In my long career as a stage designer, I have constructed numerous scenographic creations out of the societal remains, including transforming fragments of old tennis netting into animal costumes for children and reconfiguring industrial pallets into a make-shift home for characters trapped in a war-torn world. In my book, I also showcase a number of designers who have used reclaimed materials in wonderful imaginative ways to create sets and costumes for stage productions, from single use plastic waste and Styrofoam to old festival tents and fishing ropes. It is clear that the economic poverty or stigma of material debris has in no way hindered the rich and varied performance spaces that have been created by these designers. With ample imagination and openness, every found object provides an opportunity for reinvention. Instead, designers are challenged to look at things anew – to seek out the potential in these discarded remnants and transform them into something remarkable.
As good as it sounds, stage designers may still be sceptical of pursuing a sustainable approach. Some may see it as an obstacle that limits creativity, imagination, and artistic possibilities. What do you think about these concerns?
While Ecoscenography may seem like a daunting concept to some, I believe that this is also where innovation and possibility lies. Adopting an ecological approach allows theatre makers to imagine ideas well beyond the performance – to consider their responsibilities and contributions to the broader world. Essentially, Ecoscenography works from the premise that there is nothing more fulfilling than connecting to the living world in a way that is fundamental, positive and inspiring. My book showcases examples of how Ecoscenography might look like if we approach sustainability from a place of abundance, rather than one of scarcity and limitations. It demonstrates opportunities for integrating creativity, aesthetics and innovation with sustainable practice in a diversity of contexts. Using examples of my own work and others, I explore how Ecoscenography can be a mode of more-than-human engagement that can create ripples into wider systems, where performance design can act as a force for regeneration.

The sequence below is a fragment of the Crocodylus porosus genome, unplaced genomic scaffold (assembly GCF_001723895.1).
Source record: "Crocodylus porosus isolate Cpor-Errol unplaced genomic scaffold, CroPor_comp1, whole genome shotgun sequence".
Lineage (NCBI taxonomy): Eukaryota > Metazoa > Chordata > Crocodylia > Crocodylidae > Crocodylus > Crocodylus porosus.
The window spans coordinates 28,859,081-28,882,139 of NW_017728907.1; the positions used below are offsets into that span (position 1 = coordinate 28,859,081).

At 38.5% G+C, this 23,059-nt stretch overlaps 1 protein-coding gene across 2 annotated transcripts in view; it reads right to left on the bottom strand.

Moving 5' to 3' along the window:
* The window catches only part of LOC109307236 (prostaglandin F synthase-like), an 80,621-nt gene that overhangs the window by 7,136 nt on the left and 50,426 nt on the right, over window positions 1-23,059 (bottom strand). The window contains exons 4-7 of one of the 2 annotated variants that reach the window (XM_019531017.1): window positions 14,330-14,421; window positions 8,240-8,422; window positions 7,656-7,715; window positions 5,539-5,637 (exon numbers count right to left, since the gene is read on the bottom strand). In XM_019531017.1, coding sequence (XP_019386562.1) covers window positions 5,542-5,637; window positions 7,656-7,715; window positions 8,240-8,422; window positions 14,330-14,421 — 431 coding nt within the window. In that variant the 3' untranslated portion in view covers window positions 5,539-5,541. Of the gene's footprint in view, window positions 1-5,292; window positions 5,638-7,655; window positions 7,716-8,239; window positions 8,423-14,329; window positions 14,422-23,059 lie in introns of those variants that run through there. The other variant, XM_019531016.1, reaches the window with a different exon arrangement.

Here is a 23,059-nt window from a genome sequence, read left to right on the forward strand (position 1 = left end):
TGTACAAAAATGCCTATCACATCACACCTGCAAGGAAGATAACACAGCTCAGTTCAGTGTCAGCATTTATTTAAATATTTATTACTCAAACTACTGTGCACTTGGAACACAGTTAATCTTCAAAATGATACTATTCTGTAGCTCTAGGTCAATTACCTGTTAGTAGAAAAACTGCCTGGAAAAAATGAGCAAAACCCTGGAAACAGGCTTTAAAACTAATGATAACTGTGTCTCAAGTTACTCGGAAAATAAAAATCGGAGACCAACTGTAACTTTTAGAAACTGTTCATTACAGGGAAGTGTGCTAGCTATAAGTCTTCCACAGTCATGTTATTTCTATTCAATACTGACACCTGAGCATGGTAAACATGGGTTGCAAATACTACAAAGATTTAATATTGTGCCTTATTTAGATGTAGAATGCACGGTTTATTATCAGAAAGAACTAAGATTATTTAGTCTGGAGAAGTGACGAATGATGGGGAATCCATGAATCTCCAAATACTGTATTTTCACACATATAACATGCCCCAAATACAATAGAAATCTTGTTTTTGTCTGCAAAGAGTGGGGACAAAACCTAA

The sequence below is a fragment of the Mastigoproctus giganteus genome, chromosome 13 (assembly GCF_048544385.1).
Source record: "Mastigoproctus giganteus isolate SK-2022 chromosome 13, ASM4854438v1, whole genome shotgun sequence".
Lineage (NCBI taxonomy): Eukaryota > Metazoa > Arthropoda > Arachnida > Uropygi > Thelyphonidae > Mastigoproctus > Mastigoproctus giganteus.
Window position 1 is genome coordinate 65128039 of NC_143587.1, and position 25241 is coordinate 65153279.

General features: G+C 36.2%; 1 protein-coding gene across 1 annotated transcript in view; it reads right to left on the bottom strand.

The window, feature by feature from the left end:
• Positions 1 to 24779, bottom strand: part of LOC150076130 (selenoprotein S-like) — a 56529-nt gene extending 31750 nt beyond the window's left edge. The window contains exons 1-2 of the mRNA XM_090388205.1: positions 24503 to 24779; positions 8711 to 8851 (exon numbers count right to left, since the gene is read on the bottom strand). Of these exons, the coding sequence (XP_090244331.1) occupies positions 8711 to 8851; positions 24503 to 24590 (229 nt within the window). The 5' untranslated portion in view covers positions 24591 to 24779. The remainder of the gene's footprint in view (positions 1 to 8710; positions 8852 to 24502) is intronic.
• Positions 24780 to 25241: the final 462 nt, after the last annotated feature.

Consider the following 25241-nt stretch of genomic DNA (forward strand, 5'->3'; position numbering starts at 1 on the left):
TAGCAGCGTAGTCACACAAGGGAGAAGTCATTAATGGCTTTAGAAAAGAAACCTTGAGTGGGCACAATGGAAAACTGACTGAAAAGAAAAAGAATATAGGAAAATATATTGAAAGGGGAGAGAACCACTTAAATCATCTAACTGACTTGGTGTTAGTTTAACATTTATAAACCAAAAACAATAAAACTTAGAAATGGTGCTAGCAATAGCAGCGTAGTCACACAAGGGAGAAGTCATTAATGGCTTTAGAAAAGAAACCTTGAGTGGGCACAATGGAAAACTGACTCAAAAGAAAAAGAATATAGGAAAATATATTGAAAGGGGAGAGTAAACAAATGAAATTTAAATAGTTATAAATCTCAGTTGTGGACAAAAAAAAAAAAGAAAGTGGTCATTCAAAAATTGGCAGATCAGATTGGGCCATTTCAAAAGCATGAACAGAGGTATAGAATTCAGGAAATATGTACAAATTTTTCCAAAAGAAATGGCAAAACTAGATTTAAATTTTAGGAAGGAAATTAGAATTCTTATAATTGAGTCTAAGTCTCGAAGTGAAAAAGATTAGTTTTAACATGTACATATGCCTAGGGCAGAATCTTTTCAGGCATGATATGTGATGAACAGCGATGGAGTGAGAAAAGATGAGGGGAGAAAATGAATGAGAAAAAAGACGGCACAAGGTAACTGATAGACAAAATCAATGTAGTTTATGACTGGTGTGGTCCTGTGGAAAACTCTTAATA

Taking a brief look at the programming of well-known theatre houses reveals that problems of Climate Change are increasingly emerging on stages – dystopian or utopian stories, performances that focus on non-human elements, political theatre, or activism on the stage. On the other hand, most of these productions are executed in traditional ways and do not often consider sustainability as part of the realisation. How do you feel about this approach?
I think it is especially important for productions that have an ecological theme or highlight the effects of climate change to also consider their impact behind the stage. Even better, if the productions highlight sustainable innovation. A great example of this is Atmen(2013), a German version of Duncan Macmillan’s climate change play Lungs at Berlin’s Schaubühne, directed by Katie Mitchell and designed Chloe Lamford. The team worked with Electric Pedals to stage the entire performance using human-generated power which was visibly controlled by the actors on stage. The show was focused on two protagonists who pedalled their way through topics such as overpopulation, climate change and species extinction while four supporting cyclists helped power lights, sound and projection from the sidelines. Part of the novelty of Atmen was the way in which sustainability was made uncompromisingly transparent as part of the experience, one where Ecoscenography becomes a highly visible dramaturgical approach to production.
The stage designers who participate in smaller production or independent projects can often choose how to work. On the other hand, many large theatre institutions have stringent rules, schedules and procedures. Stage designers working with hierarchical institutional parameters often don’t have a chance to do extensive experiments. Is it possible to embed Ecoscenographic principles into the larger theatre houses? If so, how?